As much as I love the interesting and modern cuisine that our top restaurants are serving these days there will always be a place in my heart for classic, French fine-dining. It’s where it all began for me at Gordon Ramsay’s flagship 3 Michelin star Royal Hospital Road restaurant in 2006.
So I was fairly excited to hear about 63 Degrees opening in Manchester promising “A taste of Paris brought to you by the Moreau family”. The Moreau family are Alexandre who moved to Manchester and then convinced his Dad and now head chef Eric and mother Florence to move from Paris to open the restaurant.
It’s located on Church street in the Northern Quarter, the place to be for cool restaurants it seems.
We arrived on a soggy, cold and wet Tuesday night and were welcomed by Florence. The place is small and intimate and very impressively designed with a classy and modern decor. It actually reminded me of the aforementioned Restaurant Gordon Ramsay.
We ordered a nice bottle of French wine and selected the 5 course tasting menu.
The first course arrived quite quickly, Tomato and Basil gaspacho. It looked nice and tasted good, silky smooth and bursting with rice tomato and basil flavours and topped with an edible flower. I’m sure I would have enjoyed it much more on a hot summers day and would have preferred a warm soup but I suppose I can’t hold them responsible for the weather!
The next course took almost 30 minutes to arrive and by that time we were absolutely starving. The long wait was made worse by the fact that we weren’t offered any bread which I thought was odd. Most restaurants of this standard would offer complimentary bread but personally I would have been more than happy to pay for it if it was a cost issue.
When it did finally arrive it looked pretty but very small, it was French classic ‘Escargots en persillade’ – Snails in parsley butter, served with potatoes and a few young leaves. The snails were delicious, juicy and buttery with loads of garlic but there was only 3 of them and the whole dish was gone in seconds. We were still starving.
The fish course of ‘Pan-fried sea bream, orzo risotto with vegetables’ was slow to arrive as well but much better in terms of size. A decent sized piece of fish with a substantial mound of orzo risotto. An orzo risotto isn’t really a risotto as orzo is actually a tiny pasta shaped like rice grains.
The fish was fantastic, amazingly crispy skin with beautifully soft and moist flesh. The ‘risotto’ was nice but I think I prefer a traditional rice risotto, the courgette running through it added an interesting dimension. The star of the dish was by far the sauce though, a veal reduction that was out of this world. So deep and meaty it worked perfectly with the fish but there was nowhere near enough of it. There was only enough to go with 2 or 3 mouthfuls of the fish and risotto, meaning the second half of the dish were not even nearly as good as the first. Such a shame.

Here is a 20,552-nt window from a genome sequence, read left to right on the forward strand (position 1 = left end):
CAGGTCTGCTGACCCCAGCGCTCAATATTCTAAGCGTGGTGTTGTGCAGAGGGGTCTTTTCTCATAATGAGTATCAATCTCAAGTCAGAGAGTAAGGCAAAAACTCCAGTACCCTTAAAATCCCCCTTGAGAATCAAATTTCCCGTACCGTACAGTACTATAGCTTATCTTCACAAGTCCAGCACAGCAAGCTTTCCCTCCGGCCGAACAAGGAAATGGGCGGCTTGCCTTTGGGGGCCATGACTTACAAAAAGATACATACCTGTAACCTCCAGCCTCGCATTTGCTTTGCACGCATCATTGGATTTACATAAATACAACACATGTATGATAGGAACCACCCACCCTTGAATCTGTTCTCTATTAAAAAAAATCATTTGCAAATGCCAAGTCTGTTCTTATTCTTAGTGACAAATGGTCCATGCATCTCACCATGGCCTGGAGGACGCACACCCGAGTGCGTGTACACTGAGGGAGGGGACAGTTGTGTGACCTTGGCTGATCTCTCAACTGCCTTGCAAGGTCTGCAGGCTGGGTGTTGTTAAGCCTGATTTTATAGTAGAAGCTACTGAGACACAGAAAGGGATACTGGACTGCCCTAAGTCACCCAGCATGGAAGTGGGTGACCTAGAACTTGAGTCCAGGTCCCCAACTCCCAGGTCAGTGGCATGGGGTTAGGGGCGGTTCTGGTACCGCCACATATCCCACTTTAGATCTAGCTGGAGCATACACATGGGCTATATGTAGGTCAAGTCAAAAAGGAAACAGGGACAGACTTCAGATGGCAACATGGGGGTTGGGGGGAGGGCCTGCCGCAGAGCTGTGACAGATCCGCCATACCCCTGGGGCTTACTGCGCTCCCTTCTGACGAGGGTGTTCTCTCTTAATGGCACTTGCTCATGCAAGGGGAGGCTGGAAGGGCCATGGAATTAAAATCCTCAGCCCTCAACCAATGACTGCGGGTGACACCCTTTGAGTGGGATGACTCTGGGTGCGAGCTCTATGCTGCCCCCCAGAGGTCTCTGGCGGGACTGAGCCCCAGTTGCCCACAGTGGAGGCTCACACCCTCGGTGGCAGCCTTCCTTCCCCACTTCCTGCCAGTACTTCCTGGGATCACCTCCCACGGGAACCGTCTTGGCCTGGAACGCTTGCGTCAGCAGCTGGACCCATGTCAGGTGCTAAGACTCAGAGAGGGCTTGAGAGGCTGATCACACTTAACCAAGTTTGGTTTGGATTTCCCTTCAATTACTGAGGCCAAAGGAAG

Hunger levels were starting to rise again as we had another 15+ minute wait between courses. Our main meat course was the restaurants signature dish ’63° chicken breast’.
Again I had a problem with the portion size, the chicken was really small, the menu said ‘roasted cherry tomatoes’, plural but we received only one.
It did deliver on taste though, the chicken was cooked well, the dauphinois were tasty but slightly drier than I expected. I’m not sure if they were supposed to be creamy or not but I thought they should be and they weren’t. As with the fish dish the star was the sauce, a really rich and creamy morel mushroom sauce that was a brilliant accompaniment for the chicken and the slightly dry potatoes. Unfortunately just like the fish dish there wasn’t enough of this one either. The single whole morel mushroom with the sauce was delicious too and a few more would have been appreciated too.
By the time the final course arrived we had been in the restaurant for almost 2 hours which is far too long for 5 small courses on a quiet Tuesday evening. There was really no reason we should have waited so long for the dessert as it was so simple. ‘Lemon Cream’ was literally just that, a Martini glass filled with lemony flavoured cream and topped with 3 raspberries. Not the most exciting dessert but it was nice enough, very refreshing, smooth, thick good quality cream with a great balance of sweetness and lemon sharpness. Like most of the dishes it felt like it was meant for a summers day.
Although it may not sounds like it I did mostly enjoy my time at 63 Degrees, the food is generally high standard as I expected knowing that the head chef Eric has previously worked for two-starred Michelin chefs in Paris. Service was only let down by the huge wait between courses, Florence was charming and another waiter very friendly too. My biggest problem was the portion sizes and lack of bread, the tasting menu is quite low in price but that doesn’t necessarily mean it’s good value because I just don’t think it’s enough food. I’d much rather have paid more for bigger portions. Dishes of that size belong on a 9+ course tasting menu, not a 5 course.
I may decide to revisit to try the regular menu as I’m sure 63 Degrees has the potential to be a really good restaurant.
Date Of Visit: 25.09.12Follow @FoodGeekUK